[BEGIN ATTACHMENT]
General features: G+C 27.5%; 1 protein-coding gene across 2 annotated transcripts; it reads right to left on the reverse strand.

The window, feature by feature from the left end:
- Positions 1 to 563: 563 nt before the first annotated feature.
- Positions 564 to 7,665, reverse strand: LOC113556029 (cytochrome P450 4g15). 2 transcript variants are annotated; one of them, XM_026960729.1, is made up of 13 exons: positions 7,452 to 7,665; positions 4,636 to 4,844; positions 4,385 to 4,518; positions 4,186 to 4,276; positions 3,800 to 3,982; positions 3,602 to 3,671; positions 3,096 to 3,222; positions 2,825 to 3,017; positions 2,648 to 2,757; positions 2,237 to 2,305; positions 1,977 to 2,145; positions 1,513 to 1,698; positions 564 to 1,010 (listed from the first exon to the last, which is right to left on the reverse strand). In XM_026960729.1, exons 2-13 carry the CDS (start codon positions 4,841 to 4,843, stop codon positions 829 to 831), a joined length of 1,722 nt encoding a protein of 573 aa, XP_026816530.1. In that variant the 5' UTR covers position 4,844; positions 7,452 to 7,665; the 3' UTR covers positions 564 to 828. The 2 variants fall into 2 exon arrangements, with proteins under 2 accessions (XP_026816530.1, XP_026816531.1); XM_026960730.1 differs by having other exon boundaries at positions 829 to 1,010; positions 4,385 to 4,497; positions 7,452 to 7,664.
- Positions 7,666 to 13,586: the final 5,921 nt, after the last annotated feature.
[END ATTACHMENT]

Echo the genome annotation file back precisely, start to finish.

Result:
General features: G+C 27.5%; 1 protein-coding gene across 2 annotated transcripts; it reads right to left on the reverse strand.

The window, feature by feature from the left end:
- Positions 1 to 563: 563 nt before the first annotated feature.
- Positions 564 to 7,665, reverse strand: LOC113556029 (cytochrome P450 4g15). 2 transcript variants are annotated; one of them, XM_026960729.1, is made up of 13 exons: positions 7,452 to 7,665; positions 4,636 to 4,844; positions 4,385 to 4,518; positions 4,186 to 4,276; positions 3,800 to 3,982; positions 3,602 to 3,671; positions 3,096 to 3,222; positions 2,825 to 3,017; positions 2,648 to 2,757; positions 2,237 to 2,305; positions 1,977 to 2,145; positions 1,513 to 1,698; positions 564 to 1,010 (listed from the first exon to the last, which is right to left on the reverse strand). In XM_026960729.1, exons 2-13 carry the CDS (start codon positions 4,841 to 4,843, stop codon positions 829 to 831), a joined length of 1,722 nt encoding a protein of 573 aa, XP_026816530.1. In that variant the 5' UTR covers position 4,844; positions 7,452 to 7,665; the 3' UTR covers positions 564 to 828. The 2 variants fall into 2 exon arrangements, with proteins under 2 accessions (XP_026816530.1, XP_026816531.1); XM_026960730.1 differs by having other exon boundaries at positions 829 to 1,010; positions 4,385 to 4,497; positions 7,452 to 7,664.
- Positions 7,666 to 13,586: the final 5,921 nt, after the last annotated feature.